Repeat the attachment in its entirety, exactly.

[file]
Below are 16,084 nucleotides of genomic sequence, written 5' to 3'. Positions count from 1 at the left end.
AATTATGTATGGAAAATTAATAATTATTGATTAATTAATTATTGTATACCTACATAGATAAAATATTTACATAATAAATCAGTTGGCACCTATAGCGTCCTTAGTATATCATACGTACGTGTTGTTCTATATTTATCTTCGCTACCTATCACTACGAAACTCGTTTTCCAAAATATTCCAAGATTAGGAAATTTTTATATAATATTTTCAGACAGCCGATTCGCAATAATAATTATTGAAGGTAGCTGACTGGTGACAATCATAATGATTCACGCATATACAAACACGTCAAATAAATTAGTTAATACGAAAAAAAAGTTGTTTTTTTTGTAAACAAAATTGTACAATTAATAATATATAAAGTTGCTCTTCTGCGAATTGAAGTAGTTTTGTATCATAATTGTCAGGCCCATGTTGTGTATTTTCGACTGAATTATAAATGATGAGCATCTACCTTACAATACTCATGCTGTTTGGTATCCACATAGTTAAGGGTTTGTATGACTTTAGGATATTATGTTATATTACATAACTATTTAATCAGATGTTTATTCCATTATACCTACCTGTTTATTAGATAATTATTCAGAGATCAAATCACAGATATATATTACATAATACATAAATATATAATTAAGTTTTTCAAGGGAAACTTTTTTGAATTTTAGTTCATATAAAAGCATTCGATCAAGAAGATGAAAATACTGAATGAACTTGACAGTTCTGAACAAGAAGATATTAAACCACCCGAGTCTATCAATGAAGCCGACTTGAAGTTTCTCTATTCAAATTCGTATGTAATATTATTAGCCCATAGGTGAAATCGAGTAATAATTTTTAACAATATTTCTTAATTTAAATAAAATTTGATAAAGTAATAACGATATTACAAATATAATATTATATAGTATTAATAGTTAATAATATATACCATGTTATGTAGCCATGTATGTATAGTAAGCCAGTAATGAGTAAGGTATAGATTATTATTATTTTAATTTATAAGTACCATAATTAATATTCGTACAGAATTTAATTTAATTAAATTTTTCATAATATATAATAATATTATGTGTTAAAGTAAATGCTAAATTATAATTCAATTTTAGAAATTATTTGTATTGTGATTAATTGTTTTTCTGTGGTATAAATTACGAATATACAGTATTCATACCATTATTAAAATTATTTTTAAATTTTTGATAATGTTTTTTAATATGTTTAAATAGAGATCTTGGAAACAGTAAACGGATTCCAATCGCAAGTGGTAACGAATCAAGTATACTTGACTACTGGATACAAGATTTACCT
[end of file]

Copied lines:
Below are 16,084 nucleotides of genomic sequence, written 5' to 3'. Positions count from 1 at the left end.
AATTATGTATGGAAAATTAATAATTATTGATTAATTAATTATTGTATACCTACATAGATAAAATATTTACATAATAAATCAGTTGGCACCTATAGCGTCCTTAGTATATCATACGTACGTGTTGTTCTATATTTATCTTCGCTACCTATCACTACGAAACTCGTTTTCCAAAATATTCCAAGATTAGGAAATTTTTATATAATATTTTCAGACAGCCGATTCGCAATAATAATTATTGAAGGTAGCTGACTGGTGACAATCATAATGATTCACGCATATACAAACACGTCAAATAAATTAGTTAATACGAAAAAAAAGTTGTTTTTTTTGTAAACAAAATTGTACAATTAATAATATATAAAGTTGCTCTTCTGCGAATTGAAGTAGTTTTGTATCATAATTGTCAGGCCCATGTTGTGTATTTTCGACTGAATTATAAATGATGAGCATCTACCTTACAATACTCATGCTGTTTGGTATCCACATAGTTAAGGGTTTGTATGACTTTAGGATATTATGTTATATTACATAACTATTTAATCAGATGTTTATTCCATTATACCTACCTGTTTATTAGATAATTATTCAGAGATCAAATCACAGATATATATTACATAATACATAAATATATAATTAAGTTTTTCAAGGGAAACTTTTTTGAATTTTAGTTCATATAAAAGCATTCGATCAAGAAGATGAAAATACTGAATGAACTTGACAGTTCTGAACAAGAAGATATTAAACCACCCGAGTCTATCAATGAAGCCGACTTGAAGTTTCTCTATTCAAATTCGTATGTAATATTATTAGCCCATAGGTGAAATCGAGTAATAATTTTTAACAATATTTCTTAATTTAAATAAAATTTGATAAAGTAATAACGATATTACAAATATAATATTATATAGTATTAATAGTTAATAATATATACCATGTTATGTAGCCATGTATGTATAGTAAGCCAGTAATGAGTAAGGTATAGATTATTATTATTTTAATTTATAAGTACCATAATTAATATTCGTACAGAATTTAATTTAATTAAATTTTTCATAATATATAATAATATTATGTGTTAAAGTAAATGCTAAATTATAATTCAATTTTAGAAATTATTTGTATTGTGATTAATTGTTTTTCTGTGGTATAAATTACGAATATACAGTATTCATACCATTATTAAAATTATTTTTAAATTTTTGATAATGTTTTTTAATATGTTTAAATAGAGATCTTGGAAACAGTAAACGGATTCCAATCGCAAGTGGTAACGAATCAAGTATACTTGACTACTGGATACAAGATTTACCT